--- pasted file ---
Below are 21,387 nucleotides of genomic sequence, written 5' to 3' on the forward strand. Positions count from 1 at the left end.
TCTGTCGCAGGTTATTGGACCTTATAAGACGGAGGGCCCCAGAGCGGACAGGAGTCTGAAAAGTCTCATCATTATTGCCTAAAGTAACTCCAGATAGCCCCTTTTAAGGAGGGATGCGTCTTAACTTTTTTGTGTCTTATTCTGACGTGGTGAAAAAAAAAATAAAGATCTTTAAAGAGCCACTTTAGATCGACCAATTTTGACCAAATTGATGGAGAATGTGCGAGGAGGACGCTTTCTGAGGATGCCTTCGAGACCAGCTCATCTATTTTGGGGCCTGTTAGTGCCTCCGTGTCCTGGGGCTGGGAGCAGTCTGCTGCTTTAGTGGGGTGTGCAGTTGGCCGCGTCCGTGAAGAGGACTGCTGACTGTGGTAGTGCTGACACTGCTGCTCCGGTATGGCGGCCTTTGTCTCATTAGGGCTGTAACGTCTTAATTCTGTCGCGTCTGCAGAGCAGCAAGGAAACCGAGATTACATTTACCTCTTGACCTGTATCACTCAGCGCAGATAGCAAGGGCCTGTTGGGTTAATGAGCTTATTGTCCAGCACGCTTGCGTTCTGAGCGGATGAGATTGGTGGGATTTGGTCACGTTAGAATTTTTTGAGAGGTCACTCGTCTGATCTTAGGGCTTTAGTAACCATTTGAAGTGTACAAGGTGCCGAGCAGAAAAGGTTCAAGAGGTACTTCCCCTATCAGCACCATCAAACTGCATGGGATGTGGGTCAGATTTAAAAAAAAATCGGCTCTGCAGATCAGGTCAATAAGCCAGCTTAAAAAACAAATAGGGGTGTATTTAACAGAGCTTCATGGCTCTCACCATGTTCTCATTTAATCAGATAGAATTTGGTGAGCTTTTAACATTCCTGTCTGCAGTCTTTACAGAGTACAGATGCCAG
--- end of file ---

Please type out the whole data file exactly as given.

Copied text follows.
Below are 21,387 nucleotides of genomic sequence, written 5' to 3' on the forward strand. Positions count from 1 at the left end.
TCTGTCGCAGGTTATTGGACCTTATAAGACGGAGGGCCCCAGAGCGGACAGGAGTCTGAAAAGTCTCATCATTATTGCCTAAAGTAACTCCAGATAGCCCCTTTTAAGGAGGGATGCGTCTTAACTTTTTTGTGTCTTATTCTGACGTGGTGAAAAAAAAAATAAAGATCTTTAAAGAGCCACTTTAGATCGACCAATTTTGACCAAATTGATGGAGAATGTGCGAGGAGGACGCTTTCTGAGGATGCCTTCGAGACCAGCTCATCTATTTTGGGGCCTGTTAGTGCCTCCGTGTCCTGGGGCTGGGAGCAGTCTGCTGCTTTAGTGGGGTGTGCAGTTGGCCGCGTCCGTGAAGAGGACTGCTGACTGTGGTAGTGCTGACACTGCTGCTCCGGTATGGCGGCCTTTGTCTCATTAGGGCTGTAACGTCTTAATTCTGTCGCGTCTGCAGAGCAGCAAGGAAACCGAGATTACATTTACCTCTTGACCTGTATCACTCAGCGCAGATAGCAAGGGCCTGTTGGGTTAATGAGCTTATTGTCCAGCACGCTTGCGTTCTGAGCGGATGAGATTGGTGGGATTTGGTCACGTTAGAATTTTTTGAGAGGTCACTCGTCTGATCTTAGGGCTTTAGTAACCATTTGAAGTGTACAAGGTGCCGAGCAGAAAAGGTTCAAGAGGTACTTCCCCTATCAGCACCATCAAACTGCATGGGATGTGGGTCAGATTTAAAAAAAAATCGGCTCTGCAGATCAGGTCAATAAGCCAGCTTAAAAAACAAATAGGGGTGTATTTAACAGAGCTTCATGGCTCTCACCATGTTCTCATTTAATCAGATAGAATTTGGTGAGCTTTTAACATTCCTGTCTGCAGTCTTTACAGAGTACAGATGCCAG